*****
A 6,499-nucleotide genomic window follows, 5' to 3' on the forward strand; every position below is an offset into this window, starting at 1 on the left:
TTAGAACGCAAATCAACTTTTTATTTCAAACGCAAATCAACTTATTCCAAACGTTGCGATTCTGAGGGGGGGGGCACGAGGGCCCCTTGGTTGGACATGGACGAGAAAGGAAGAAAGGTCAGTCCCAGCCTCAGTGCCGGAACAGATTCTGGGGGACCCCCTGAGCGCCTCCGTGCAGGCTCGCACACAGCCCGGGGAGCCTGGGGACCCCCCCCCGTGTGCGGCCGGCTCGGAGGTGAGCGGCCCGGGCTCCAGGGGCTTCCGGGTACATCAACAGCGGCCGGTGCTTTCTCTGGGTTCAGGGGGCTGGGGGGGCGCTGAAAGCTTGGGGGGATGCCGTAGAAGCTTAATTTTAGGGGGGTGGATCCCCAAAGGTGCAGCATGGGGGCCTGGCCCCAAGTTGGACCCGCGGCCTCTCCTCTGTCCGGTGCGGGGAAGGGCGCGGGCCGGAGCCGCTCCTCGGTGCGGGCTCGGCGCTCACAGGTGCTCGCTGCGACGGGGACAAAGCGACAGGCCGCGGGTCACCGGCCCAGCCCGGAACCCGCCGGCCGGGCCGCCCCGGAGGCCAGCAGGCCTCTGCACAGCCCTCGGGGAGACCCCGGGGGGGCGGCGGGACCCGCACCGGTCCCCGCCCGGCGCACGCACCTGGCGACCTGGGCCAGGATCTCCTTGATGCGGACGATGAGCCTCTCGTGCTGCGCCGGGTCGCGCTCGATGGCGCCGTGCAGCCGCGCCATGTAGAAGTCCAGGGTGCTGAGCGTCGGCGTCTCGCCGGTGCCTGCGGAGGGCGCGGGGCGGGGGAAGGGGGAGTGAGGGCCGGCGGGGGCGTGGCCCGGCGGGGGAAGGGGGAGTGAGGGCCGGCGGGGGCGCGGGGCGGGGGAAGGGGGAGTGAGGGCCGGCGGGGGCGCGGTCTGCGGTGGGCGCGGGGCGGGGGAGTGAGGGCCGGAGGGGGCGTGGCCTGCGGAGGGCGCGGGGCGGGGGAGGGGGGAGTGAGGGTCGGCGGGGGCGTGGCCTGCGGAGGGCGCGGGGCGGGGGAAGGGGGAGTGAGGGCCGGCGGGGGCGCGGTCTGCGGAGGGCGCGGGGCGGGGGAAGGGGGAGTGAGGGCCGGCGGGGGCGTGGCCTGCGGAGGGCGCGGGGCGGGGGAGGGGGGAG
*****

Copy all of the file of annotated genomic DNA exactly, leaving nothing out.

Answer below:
A 6,499-nucleotide genomic window follows, 5' to 3' on the forward strand; every position below is an offset into this window, starting at 1 on the left:
TTAGAACGCAAATCAACTTTTTATTTCAAACGCAAATCAACTTATTCCAAACGTTGCGATTCTGAGGGGGGGGGCACGAGGGCCCCTTGGTTGGACATGGACGAGAAAGGAAGAAAGGTCAGTCCCAGCCTCAGTGCCGGAACAGATTCTGGGGGACCCCCTGAGCGCCTCCGTGCAGGCTCGCACACAGCCCGGGGAGCCTGGGGACCCCCCCCCGTGTGCGGCCGGCTCGGAGGTGAGCGGCCCGGGCTCCAGGGGCTTCCGGGTACATCAACAGCGGCCGGTGCTTTCTCTGGGTTCAGGGGGCTGGGGGGGCGCTGAAAGCTTGGGGGGATGCCGTAGAAGCTTAATTTTAGGGGGGTGGATCCCCAAAGGTGCAGCATGGGGGCCTGGCCCCAAGTTGGACCCGCGGCCTCTCCTCTGTCCGGTGCGGGGAAGGGCGCGGGCCGGAGCCGCTCCTCGGTGCGGGCTCGGCGCTCACAGGTGCTCGCTGCGACGGGGACAAAGCGACAGGCCGCGGGTCACCGGCCCAGCCCGGAACCCGCCGGCCGGGCCGCCCCGGAGGCCAGCAGGCCTCTGCACAGCCCTCGGGGAGACCCCGGGGGGGCGGCGGGACCCGCACCGGTCCCCGCCCGGCGCACGCACCTGGCGACCTGGGCCAGGATCTCCTTGATGCGGACGATGAGCCTCTCGTGCTGCGCCGGGTCGCGCTCGATGGCGCCGTGCAGCCGCGCCATGTAGAAGTCCAGGGTGCTGAGCGTCGGCGTCTCGCCGGTGCCTGCGGAGGGCGCGGGGCGGGGGAAGGGGGAGTGAGGGCCGGCGGGGGCGTGGCCCGGCGGGGGAAGGGGGAGTGAGGGCCGGCGGGGGCGCGGGGCGGGGGAAGGGGGAGTGAGGGCCGGCGGGGGCGCGGTCTGCGGTGGGCGCGGGGCGGGGGAGTGAGGGCCGGAGGGGGCGTGGCCTGCGGAGGGCGCGGGGCGGGGGAGGGGGGAGTGAGGGTCGGCGGGGGCGTGGCCTGCGGAGGGCGCGGGGCGGGGGAAGGGGGAGTGAGGGCCGGCGGGGGCGCGGTCTGCGGAGGGCGCGGGGCGGGGGAAGGGGGAGTGAGGGCCGGCGGGGGCGTGGCCTGCGGAGGGCGCGGGGCGGGGGAGGGGGGAG